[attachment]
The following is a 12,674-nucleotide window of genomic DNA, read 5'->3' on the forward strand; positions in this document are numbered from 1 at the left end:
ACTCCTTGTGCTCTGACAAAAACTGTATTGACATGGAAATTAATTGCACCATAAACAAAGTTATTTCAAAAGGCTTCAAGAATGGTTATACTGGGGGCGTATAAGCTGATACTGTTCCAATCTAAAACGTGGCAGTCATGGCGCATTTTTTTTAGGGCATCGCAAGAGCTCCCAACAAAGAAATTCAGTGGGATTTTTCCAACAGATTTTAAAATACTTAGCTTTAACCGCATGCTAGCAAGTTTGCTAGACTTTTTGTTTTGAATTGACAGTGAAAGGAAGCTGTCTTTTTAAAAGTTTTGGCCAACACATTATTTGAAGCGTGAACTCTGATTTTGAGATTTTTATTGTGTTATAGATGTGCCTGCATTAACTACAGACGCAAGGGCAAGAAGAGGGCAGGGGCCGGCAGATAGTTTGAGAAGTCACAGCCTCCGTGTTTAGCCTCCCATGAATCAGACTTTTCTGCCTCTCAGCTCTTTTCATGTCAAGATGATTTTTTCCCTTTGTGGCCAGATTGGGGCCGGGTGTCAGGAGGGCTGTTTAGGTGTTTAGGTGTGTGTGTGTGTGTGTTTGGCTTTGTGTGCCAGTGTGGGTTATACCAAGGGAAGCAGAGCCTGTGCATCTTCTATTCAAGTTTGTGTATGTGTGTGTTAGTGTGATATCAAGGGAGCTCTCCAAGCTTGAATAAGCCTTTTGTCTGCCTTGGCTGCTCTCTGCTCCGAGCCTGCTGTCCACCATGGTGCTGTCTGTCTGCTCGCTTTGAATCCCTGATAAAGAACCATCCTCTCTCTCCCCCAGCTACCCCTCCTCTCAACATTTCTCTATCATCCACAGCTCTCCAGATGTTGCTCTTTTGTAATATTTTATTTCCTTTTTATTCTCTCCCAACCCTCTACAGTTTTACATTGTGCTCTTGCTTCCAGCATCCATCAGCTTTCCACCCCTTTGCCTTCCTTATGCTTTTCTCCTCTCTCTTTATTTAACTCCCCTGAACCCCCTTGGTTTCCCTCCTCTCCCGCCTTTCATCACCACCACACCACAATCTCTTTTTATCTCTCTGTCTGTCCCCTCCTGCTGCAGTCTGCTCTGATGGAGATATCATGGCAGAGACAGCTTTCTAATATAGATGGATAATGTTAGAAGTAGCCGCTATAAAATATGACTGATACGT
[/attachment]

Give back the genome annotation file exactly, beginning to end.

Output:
The following is a 12,674-nucleotide window of genomic DNA, read 5'->3' on the forward strand; positions in this document are numbered from 1 at the left end:
ACTCCTTGTGCTCTGACAAAAACTGTATTGACATGGAAATTAATTGCACCATAAACAAAGTTATTTCAAAAGGCTTCAAGAATGGTTATACTGGGGGCGTATAAGCTGATACTGTTCCAATCTAAAACGTGGCAGTCATGGCGCATTTTTTTTAGGGCATCGCAAGAGCTCCCAACAAAGAAATTCAGTGGGATTTTTCCAACAGATTTTAAAATACTTAGCTTTAACCGCATGCTAGCAAGTTTGCTAGACTTTTTGTTTTGAATTGACAGTGAAAGGAAGCTGTCTTTTTAAAAGTTTTGGCCAACACATTATTTGAAGCGTGAACTCTGATTTTGAGATTTTTATTGTGTTATAGATGTGCCTGCATTAACTACAGACGCAAGGGCAAGAAGAGGGCAGGGGCCGGCAGATAGTTTGAGAAGTCACAGCCTCCGTGTTTAGCCTCCCATGAATCAGACTTTTCTGCCTCTCAGCTCTTTTCATGTCAAGATGATTTTTTCCCTTTGTGGCCAGATTGGGGCCGGGTGTCAGGAGGGCTGTTTAGGTGTTTAGGTGTGTGTGTGTGTGTGTTTGGCTTTGTGTGCCAGTGTGGGTTATACCAAGGGAAGCAGAGCCTGTGCATCTTCTATTCAAGTTTGTGTATGTGTGTGTTAGTGTGATATCAAGGGAGCTCTCCAAGCTTGAATAAGCCTTTTGTCTGCCTTGGCTGCTCTCTGCTCCGAGCCTGCTGTCCACCATGGTGCTGTCTGTCTGCTCGCTTTGAATCCCTGATAAAGAACCATCCTCTCTCTCCCCCAGCTACCCCTCCTCTCAACATTTCTCTATCATCCACAGCTCTCCAGATGTTGCTCTTTTGTAATATTTTATTTCCTTTTTATTCTCTCCCAACCCTCTACAGTTTTACATTGTGCTCTTGCTTCCAGCATCCATCAGCTTTCCACCCCTTTGCCTTCCTTATGCTTTTCTCCTCTCTCTTTATTTAACTCCCCTGAACCCCCTTGGTTTCCCTCCTCTCCCGCCTTTCATCACCACCACACCACAATCTCTTTTTATCTCTCTGTCTGTCCCCTCCTGCTGCAGTCTGCTCTGATGGAGATATCATGGCAGAGACAGCTTTCTAATATAGATGGATAATGTTAGAAGTAGCCGCTATAAAATATGACTGATACGT